Los Angeles’ oldest athletic stadium has hosted many of the College’s most memorable sports moments and more than a few other milestones
In February 1917, the Los Angeles Times reported a surge of investments in athletic facilities by Southern California colleges, including USC’s Bovard Field (renovated and expanded) and Pomona’s Alumni Field (dug out from two feet of silt deposited by winter floods). But it was Occidental’s new Patterson Field that drew the most attention from the Times in that pre-Rose Bowl, pre-Coliseum era as “the finest of the whole bunch … in a class by itself, [it] will be the papa of college athletic plants in the West.”
Modeled after the University of Pennsylvania’s famed Franklin Field, Patterson Field—designed to accommodate baseball as well as football and track and field—had always been part of architect Myron Hunt’s master plan for Oxy’s new Eagle Rock campus. Yet when the campus opened in spring 1914, the athletic field was “just an expanse of leveled ground” next to Swan Hall, noted 1915 graduate Leroy Doig. It wasn’t until the widow of Los Angeles banker and Oxy trustee William Patterson stepped forward with a $25,000 gift two years later that Hunt’s plans could begin to be realized.
Construction began in August 1916 and was completed by the following spring. Grandstands with a seating capacity of about 8,000 rose above the quarter-mile track and field on the west, north, and east, with the south side left open for the gymnasium and pool that would eventually follow a decade or more later. One of the first uses to which Patterson was put was not football, but military training, as student Army cadets began to drill on the field shortly after the United States entered World War I in April 1917.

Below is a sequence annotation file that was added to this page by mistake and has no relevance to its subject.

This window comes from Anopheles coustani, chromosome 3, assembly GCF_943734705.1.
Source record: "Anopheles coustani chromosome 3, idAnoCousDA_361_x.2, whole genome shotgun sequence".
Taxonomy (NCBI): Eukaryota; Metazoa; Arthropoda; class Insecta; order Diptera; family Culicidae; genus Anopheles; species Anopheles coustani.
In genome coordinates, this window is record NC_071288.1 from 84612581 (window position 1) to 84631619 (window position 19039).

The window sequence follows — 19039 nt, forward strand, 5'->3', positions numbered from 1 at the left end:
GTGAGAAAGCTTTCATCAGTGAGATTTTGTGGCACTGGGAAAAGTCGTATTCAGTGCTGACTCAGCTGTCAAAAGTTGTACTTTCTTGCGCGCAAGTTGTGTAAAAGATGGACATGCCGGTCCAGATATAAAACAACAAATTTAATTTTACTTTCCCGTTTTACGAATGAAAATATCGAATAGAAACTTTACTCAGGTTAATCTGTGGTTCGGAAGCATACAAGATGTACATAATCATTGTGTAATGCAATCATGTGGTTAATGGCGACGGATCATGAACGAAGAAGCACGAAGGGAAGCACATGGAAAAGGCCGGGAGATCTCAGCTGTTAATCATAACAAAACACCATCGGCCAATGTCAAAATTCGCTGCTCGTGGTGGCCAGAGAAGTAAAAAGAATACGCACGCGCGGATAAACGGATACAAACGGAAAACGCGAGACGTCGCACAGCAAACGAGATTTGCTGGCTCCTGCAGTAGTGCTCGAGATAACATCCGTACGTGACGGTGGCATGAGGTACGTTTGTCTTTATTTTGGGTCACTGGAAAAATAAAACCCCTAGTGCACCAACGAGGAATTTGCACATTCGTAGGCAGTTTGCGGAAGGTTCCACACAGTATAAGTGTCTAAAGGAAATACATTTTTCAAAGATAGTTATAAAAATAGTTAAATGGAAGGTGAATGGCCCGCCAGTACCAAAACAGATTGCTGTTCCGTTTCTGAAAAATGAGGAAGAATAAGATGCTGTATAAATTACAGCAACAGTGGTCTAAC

But baseball was not far behind. On May 12, the first game played on the Eagle Rock campus was a 5-2 loss to Pomona. Home plate was located at the northeast corner of the field, giving left-handed batters a huge advantage with a right-field fence just 200 feet away. To compensate, balls hit into west grandstands between the foul pole and right center were deemed ground rule doubles. Better results followed that October in the first conference football game played at Patterson, with Oxy blanking Throop Institute (Caltech) 24-0 on a sawdust-covered field (grass did not arrive until the following year).
With the demise of USC’s Bovard Field in 1973, Patterson—now part of Jack Kemp Stadium—is the oldest collegiate stadium in Los Angeles. Over the last 100 years, it has been the scene of some of Oxy’s greatest athletic triumphs, most crushing defeats, and a Convocation concert by Carlos Santana. Who knows what the next century will bring?